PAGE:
“Houston in the 1920s and 1930s” Book is Great!

Sloane HoustonSome of you know about the Sloane Family. Their photographc gallery at 7616 Fondren in Houston has been offering the visual history of early 20th century Houston for quite a few years through singular prints and now – Story Sloane III has put together, in words and pictures, and through Arcadia Publishing Company, one of the finest quick views of life in Houston during the 1920s and 1930s that’s ever been produced.

The book is available at Brazos Bookstore on Bissonnet in the Rice University area and most probably at the other local chain bookstores too. If you wish to order a signed copy, give Sloane’s a call (713-782-5011) or check them out at their website, http://www.sloanegallery.com/ .

The book offers many photos I’ve never seen anywhere else, and on such chaptered subjects as Main Street; Home Life; Working for a Living; Houstonians at Play; Community Life; Getting Around Town; and Oil.

Oil? Yeah! Remember? We used to be an oil town, but this book isn’t simply another glorification of the oil capitol of the world days. This book features the work of Calvin Wheat and other professional photographers on all aspects of  Houston life. As an amateur photographer, I am figuratively blown away by the composition and high technical quality of these works.

I won’t attempt to show you any of the interior shots here due to copyright considerations, but this cover photo of all these school children standing in front of the old Metropolitan Theatre on Main near Lamar will give you a peek at what’s inside – where it simply gets better and better. Sloane even features some photos of our old Houston Buffs Texas League baseball club that even I, a relentless Buffs artifact collector,  have never seen. For me, finding any new view on the old Buffs is sort of like finding a new time warp crack trail into full escape into the era depicted. I just love the heck out of that experience of the soul – and I’m also mindful of the fact that old photographs are our time machine into history. – Wouldn’t it have been great if, at least one spirited citizen had been able to take and use a digital camera at San Jacinto in 1836 – or, say,  at Gettysburg in 1863? How about a small digital video camera too? While we’re lost in that dream doorway of what might have been, let’s not forget the history of sound, either.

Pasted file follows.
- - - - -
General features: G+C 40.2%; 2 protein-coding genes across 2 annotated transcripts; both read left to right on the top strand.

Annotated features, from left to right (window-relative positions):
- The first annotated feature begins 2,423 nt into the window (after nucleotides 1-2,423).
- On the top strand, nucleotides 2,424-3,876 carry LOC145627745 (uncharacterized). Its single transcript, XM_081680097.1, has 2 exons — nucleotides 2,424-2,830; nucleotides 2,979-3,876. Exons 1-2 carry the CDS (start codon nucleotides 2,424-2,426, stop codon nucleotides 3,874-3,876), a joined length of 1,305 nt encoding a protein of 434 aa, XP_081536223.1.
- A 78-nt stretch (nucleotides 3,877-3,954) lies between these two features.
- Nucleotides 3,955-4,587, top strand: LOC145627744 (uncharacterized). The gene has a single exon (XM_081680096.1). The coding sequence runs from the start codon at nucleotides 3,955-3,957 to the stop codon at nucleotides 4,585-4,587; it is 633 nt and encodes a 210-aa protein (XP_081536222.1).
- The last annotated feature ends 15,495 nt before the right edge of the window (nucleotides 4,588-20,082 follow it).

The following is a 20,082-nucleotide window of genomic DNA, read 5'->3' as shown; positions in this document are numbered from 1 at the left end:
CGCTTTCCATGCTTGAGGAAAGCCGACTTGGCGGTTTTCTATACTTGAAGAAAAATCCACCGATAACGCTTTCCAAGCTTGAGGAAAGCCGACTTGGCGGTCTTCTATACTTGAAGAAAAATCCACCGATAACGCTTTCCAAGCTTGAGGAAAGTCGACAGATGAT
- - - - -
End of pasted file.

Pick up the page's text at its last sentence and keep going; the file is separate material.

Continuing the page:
Fortunately, the Sloanes were collecting photos and valuing the history of “our town” for most of the “coming of age” era  in 20th century visual-image-capture technology.  If you also like this sort of thing, this little book will light up the sky in the park areas of your imagination too. At $21.99, I think  it’s well worth the price.

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2 Responses to ““Houston in the 1920s and 1930s” Book is Great!”

  1. anthony cavender Says:

    Bill: This book has a photo of Guy Savage, who worked as an announcer for KTRH in the 1930’s. He was later the radio announcer for the Houston Buffs in the 1950’s, on another station.

  2. review ethernyt Says:

    review ethernyt…

    […]“Houston in the 1920s and 1930s” Book is Great! « The Pecan Park Eagle[…]…

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